Hello all Spring/Winter Term 2016
Looking forward to our time together. Seminars are a gift – there will be few times in your life where you get to sit around and talk about things of import – unless of course you schedule these deliberately (around wine and beer) J
I am hoping that in our next few weeks together we will grapple with a series of readings, websites and discussions that push and expand our thinking together. My interest in this broad topic of “Theories in music education” comes from my interest in education in general. There can’t be theories in music education without first grappling with the word theory, music, education, and music education. Which means there are multiple places to begin. And as it is with all things, the entry points we choose, or in this first class, I choose, matter a great deal.
As such before our first class I would like you to spend time considering the following:
Learning Theory (ies)
Curriculum Theory (theorizing)
Of course, this is an insurmountable task – a lifetime task, in fact.
But even though there are those who both historically and currently attempt to keep them apart they are inextricably intertwined. And while they are often presented on a linear and historical time line, we need to come to see this as problematic.
The Principles of Scientific Management – Frederick Taylor (1911)
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How do Children Learn?
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Journal of Curriculum Theorizing
You have 4 readings – not so easy readings IF we are going to continue to read as we have begun. Realize that these were written in the same era and quite different in purpose and goal. We need to think through the differences and why those difference might be- as well as what is influencing these differences. Again you need to write up your response in the same way and bring the hard copy to class. The first Bobbitt has that great quote in it that is more than likely dissing Dewey. The second Bobbitt might, however, be more helpful (how ever you might construe ‘helpful’ J
Bobbitt, F. ((Apr., 1921). A Significant Tendency in Curriculum-Making. The Elementary School Journal, (21)8. pp. 607-615.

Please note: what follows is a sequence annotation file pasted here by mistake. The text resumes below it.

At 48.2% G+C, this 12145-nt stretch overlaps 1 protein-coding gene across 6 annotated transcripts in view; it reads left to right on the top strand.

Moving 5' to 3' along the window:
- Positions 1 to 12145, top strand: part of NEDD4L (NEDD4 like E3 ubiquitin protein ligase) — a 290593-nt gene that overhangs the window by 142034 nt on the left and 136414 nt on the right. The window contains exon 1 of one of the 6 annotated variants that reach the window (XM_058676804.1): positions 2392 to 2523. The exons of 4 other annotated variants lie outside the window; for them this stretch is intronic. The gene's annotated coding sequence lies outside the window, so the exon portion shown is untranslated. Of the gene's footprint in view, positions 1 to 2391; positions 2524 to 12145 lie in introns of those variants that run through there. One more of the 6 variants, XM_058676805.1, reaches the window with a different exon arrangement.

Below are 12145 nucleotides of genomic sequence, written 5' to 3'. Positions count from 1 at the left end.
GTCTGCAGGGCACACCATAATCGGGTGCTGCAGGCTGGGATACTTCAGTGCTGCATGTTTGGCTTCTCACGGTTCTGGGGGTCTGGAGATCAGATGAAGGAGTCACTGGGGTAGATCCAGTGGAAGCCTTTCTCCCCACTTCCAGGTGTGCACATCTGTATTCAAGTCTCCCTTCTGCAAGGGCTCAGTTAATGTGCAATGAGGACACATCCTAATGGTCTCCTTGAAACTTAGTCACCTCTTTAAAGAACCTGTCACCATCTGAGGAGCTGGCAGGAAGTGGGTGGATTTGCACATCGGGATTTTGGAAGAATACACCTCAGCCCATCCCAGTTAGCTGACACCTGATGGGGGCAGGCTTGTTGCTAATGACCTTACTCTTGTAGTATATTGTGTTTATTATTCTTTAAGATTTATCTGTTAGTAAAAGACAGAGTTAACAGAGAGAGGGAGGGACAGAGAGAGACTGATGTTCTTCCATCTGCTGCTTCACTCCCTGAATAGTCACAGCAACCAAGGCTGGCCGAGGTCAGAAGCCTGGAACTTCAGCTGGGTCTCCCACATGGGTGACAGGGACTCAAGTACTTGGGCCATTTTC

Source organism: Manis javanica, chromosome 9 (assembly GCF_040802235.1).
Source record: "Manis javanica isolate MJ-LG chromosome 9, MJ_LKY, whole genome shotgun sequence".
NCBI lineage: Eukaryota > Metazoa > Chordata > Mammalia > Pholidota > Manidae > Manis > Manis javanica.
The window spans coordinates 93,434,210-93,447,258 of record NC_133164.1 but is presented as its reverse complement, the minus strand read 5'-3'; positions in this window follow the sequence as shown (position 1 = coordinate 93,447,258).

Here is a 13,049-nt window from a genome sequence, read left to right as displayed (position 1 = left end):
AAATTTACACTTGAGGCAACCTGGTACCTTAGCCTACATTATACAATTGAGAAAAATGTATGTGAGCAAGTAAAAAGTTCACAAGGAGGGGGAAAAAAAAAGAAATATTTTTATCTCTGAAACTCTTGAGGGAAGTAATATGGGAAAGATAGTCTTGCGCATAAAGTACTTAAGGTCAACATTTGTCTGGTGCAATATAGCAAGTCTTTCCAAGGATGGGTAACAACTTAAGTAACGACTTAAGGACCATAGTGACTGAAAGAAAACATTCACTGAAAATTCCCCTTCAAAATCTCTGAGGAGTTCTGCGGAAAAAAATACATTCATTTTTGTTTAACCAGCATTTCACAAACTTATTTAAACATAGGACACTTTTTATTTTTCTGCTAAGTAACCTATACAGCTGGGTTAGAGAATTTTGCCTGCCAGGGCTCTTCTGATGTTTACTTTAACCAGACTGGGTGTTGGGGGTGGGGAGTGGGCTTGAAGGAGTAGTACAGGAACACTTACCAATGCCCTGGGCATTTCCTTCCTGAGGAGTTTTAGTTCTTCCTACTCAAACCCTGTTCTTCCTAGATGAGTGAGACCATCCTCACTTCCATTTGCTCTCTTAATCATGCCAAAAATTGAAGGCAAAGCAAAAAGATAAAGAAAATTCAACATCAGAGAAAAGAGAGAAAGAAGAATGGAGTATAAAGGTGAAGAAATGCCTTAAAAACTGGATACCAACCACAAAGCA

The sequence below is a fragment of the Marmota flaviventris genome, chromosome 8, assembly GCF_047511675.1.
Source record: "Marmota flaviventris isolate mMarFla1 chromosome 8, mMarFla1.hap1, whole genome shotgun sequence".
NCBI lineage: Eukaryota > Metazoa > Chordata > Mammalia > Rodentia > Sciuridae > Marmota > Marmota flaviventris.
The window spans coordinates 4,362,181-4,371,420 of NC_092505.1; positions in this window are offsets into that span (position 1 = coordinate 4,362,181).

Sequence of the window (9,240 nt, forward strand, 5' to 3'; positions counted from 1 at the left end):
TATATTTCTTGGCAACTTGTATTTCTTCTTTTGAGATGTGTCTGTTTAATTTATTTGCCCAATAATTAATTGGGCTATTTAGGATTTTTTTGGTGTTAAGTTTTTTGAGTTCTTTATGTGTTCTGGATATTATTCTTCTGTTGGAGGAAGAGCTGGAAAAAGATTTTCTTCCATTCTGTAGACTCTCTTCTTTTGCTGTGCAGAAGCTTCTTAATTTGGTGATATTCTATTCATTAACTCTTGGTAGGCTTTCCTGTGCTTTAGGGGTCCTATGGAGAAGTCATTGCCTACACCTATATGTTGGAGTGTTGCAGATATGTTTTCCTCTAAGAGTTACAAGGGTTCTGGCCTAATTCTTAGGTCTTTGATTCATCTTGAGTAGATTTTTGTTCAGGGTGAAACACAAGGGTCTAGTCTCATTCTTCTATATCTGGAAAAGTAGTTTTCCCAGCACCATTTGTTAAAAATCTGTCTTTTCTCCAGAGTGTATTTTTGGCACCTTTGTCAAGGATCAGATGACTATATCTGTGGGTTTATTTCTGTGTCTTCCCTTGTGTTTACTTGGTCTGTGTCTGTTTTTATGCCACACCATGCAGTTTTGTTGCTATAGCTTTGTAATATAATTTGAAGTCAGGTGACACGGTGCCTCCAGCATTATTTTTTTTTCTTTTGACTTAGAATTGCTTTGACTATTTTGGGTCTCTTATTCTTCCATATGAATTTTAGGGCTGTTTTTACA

Bobbitt, F. (Sep., 1924). The New Technique of Curriculum-Making. The Elementary School Journal, (25)1, pp. 45-54.
Dewey, J. (1916/1944). Democracy and Education. New York, NY: Free Press, Macmillan, Inc.
Democracy and Education - John Dewey
Three readings this week - they help to further our thinking on contesting discourses - particularly during the 20's and what might be considered for some, the progressive era. Randall Allsup's work extends Dewey's thinking into musicing and music education.
Edson, C. H. (1978). Curriculum Change During the Progressive Era. Educational Leadership.
Allsup, R. E. (2007). Democracy and one hundred years of music education. Music Educators Journal, 52-56.
Allsup, R. E. (2012). The moral ends of band. Theory into Practice, 51(3), 179-187.
Kliebard, H. M. (1977). Curriculum theory: Give me a “for instance”. Curriculum Inquiry, 6(4), 257-269.
Pinar, W. F., & Bowers, C. A. (1992). Politics of curriculum: Origins, controversies, and significance of critical perspectives. Review of research in education, 163-190.
Duarte, E. M. (2001). The eclipse of thinking: an Arendtian critique of cooperative learning.
Bradley, D. (2009). Oh, That Magic Feeling! Multicultural Human Subjectivity, Community, and Fascism's Footprints. Philosophy of Music Education Review, 17(1), 56-74.
O’Toole, P. (1994). I sing in a choir, but I have no voice. The Quarterly Journal of Music Teaching and Learning, 4(5), 65-76.
Bergonzi, L. (2015. Gender and Sexual Diversity Challenges (for Socially Just) Music Education. In Benedict, C., Schmidt, P., Spruce, G., Woodford, P. (Eds). (2015) The Oxford Handbook of Social Justice in Music Education. New York, NY: Oxford University Press.
Pedagogy of the Oppressed - Paulo Freire
“Critical theory provides a specific interpretation of Marxist philosophy and reinterprets some of its central economic and political notions such as commodification, reification, fetishization and critique of mass culture.”
What connections are you making after this reading, what are you now wondering, what challenges are you having, what do you want to talk more about, etc.
Week 2 September 15
Michael Apple – What do Schools Teach
Week 3 September 22
Week 4 September 29
Ivan llich Deschooling Society
Week 5 October 6
Paulo Freire - Pedagogy of the Oppressed